In the book "The Passion-Driven Sermon" by Jim Shaddix the author gives the Pastor a strong arguement for expository preaching. He gives the layman a strong arguement for why he should sit underneath this type of preaching. He describes how preaching is like bringing a voice to the Bible. The goal for a Pastor is that the congregation will hear clearly God's voice through the Bible in the sermon.
Pastors are to maximize the actual truths of the Bible. The author gives an illustration out of Nehemiah. If you have heard any sermon or read a book about Nehemiah it probably had to do with leadership. Yes, Nehemiah deals with leadership, but this is secondary to the actual story. The story is about God being faithful to His covenant people. The Bible is all about God, always! Bad preaching takes these secondary issues and heightens them to paramount levels.
This is why it is so necessary for a Pastor to be locked away in his study to first discover - what is God saying. To often Pastors start at the end of the sermon-process asking, "What is this text saying to me?" This can be dangerous because we put our subjective spin on the Bible. The first step in all good Bible study is to determine what God is simply saying. What is He saying to the original audience? What were the implications for them? Why did God say this particular thing to them? Only after this preliminary hard work is done can a Pastor ask, "Now, how does this original message effect me today?"
Another bad habit we Pastors have is to isolate a verse for our own use and limit God's message. We love to do this with Micah about robbing from God. Yes, that passage does speak about robbing from God through our tithes and offerings, but the complete picture of that prophetic book is so staggering, it should cause the Spirit of God to break out into a revival! Pastor, be careful about how you use God's Word. Do you not realize this is God's Word? Not just a book!
As the Pastor seeks to magnify God's voice through his sermon, the congregation should magnify the message through their listening.
The author gives three important principles from Scripture for how a congregation should respond to expository preaching. First, going back to Nehemiah it says the people called for Ezra to bring the Book, the law of Moses, that it might be read to them. So Ezra and the Levite priests read it and explained it to the people from early morning until midday. The people responded with raised hands, "Amens," and bowing prostrate in worship before the Lord. They revered the written word of God. Second, in Acts the new disciples committed themselves to the apostles teaching. In fact it says the lost watched from the peripheral being in amazement at all that was happening in this band of beleivers. Can you imagine the respect and awe of the lost who saw Ananias and Sapphira drop dead at the entrance to their meeting place? There was a holy reverance for the things of these Jesus followers. Third, listening must be combined with conviction. If we beleivers demand the Word to be brought to us and expect God to speak then conviction will follow. Paul told the Corinthians that an unbeliever coming in and hearing a prophet speak would come under conviction as opposed to hearing unintelligable tongues being spoken. The power of God is displayed in biblical expository sermons. It is conviction that we need most, not warm fuzzies.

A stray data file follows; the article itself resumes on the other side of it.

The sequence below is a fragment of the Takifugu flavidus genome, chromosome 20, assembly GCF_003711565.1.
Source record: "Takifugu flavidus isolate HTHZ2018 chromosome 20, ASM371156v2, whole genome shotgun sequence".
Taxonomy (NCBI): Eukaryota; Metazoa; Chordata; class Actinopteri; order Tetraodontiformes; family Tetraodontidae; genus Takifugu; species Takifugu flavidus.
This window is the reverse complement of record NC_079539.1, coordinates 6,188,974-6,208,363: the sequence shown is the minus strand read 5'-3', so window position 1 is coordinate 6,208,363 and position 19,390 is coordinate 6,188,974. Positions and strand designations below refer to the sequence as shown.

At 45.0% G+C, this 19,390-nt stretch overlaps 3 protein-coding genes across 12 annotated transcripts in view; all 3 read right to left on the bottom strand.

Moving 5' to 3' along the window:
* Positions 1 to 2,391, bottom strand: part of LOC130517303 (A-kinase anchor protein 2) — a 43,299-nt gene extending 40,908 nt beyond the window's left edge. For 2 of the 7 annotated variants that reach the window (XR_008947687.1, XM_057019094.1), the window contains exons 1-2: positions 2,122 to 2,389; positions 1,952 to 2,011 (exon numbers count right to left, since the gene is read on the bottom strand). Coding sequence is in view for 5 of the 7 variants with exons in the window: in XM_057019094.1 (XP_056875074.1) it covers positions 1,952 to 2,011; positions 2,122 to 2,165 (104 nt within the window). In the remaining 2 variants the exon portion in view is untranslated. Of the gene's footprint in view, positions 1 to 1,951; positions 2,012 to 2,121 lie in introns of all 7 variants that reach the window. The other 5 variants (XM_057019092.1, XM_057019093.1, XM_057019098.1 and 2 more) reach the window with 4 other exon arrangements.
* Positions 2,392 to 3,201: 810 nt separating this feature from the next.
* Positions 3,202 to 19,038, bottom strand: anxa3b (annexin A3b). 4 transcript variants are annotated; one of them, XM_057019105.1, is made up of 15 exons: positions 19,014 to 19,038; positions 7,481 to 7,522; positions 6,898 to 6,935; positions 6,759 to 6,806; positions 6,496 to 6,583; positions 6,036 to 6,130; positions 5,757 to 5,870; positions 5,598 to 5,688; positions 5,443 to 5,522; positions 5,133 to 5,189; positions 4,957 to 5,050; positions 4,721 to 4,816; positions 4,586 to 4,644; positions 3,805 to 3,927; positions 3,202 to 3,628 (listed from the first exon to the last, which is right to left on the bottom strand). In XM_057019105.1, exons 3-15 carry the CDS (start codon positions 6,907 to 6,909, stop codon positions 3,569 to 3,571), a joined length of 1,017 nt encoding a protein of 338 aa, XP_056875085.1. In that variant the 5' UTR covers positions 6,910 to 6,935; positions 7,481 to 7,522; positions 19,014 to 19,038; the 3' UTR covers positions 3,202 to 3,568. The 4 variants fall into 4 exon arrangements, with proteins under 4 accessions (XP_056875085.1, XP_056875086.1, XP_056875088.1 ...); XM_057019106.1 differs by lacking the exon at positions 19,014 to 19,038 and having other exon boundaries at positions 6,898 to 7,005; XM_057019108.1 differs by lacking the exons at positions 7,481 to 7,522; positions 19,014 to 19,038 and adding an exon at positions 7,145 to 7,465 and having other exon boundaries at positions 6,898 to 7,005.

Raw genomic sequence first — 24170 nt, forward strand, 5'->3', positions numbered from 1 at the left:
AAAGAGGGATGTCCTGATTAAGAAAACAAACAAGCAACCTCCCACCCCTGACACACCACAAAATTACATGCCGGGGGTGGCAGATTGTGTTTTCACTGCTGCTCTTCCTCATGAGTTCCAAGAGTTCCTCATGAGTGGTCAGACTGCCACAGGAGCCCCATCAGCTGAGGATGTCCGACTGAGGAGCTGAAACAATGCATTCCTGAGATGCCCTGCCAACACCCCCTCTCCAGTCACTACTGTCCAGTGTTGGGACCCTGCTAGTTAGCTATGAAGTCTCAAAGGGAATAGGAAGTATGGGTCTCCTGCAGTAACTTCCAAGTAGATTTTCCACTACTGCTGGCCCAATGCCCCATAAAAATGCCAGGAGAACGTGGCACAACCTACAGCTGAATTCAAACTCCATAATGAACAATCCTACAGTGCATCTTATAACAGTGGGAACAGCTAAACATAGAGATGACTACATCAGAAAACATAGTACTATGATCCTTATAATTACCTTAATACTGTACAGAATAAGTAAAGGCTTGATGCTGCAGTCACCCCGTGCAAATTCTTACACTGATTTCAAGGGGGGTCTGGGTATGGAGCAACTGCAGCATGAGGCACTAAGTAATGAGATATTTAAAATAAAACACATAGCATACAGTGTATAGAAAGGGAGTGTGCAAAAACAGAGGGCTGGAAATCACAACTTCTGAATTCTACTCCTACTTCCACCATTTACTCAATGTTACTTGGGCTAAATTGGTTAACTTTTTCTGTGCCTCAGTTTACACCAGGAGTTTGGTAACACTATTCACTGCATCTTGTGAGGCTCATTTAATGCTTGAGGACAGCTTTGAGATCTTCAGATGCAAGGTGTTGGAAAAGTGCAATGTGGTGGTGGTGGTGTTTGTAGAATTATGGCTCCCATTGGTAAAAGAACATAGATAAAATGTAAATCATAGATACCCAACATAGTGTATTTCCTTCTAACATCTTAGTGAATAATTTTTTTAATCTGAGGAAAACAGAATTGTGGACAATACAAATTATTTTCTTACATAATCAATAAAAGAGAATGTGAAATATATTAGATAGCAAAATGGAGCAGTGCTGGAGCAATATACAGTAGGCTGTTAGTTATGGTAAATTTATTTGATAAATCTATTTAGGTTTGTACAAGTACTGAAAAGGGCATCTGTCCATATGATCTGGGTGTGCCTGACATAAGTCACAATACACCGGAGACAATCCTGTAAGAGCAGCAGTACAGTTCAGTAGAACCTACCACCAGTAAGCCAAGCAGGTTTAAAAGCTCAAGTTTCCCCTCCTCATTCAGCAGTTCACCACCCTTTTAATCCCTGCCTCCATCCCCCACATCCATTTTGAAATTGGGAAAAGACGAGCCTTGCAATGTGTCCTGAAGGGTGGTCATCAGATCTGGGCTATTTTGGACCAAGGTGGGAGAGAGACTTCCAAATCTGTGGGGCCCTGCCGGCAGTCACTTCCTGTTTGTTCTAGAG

Pastor, magnify the voice the God through His Word in your sermon. People are hungry for a word from God. You have the privilege and responsibility to bring Him to them. Don't waste their time with dog and pony shows. Leave the entertainment to the entertainers! Preach the Word!
Christian, listen to the preached word as if your life depends upon it. Expect your Pastor to bring you a Thanksgiving meal in his sermon. If you don't see the Lord lifted up from his sermon, pray for him, and you might even need to let him know, "I can watch Youtube videos at home, bring me the Book on Sunday!"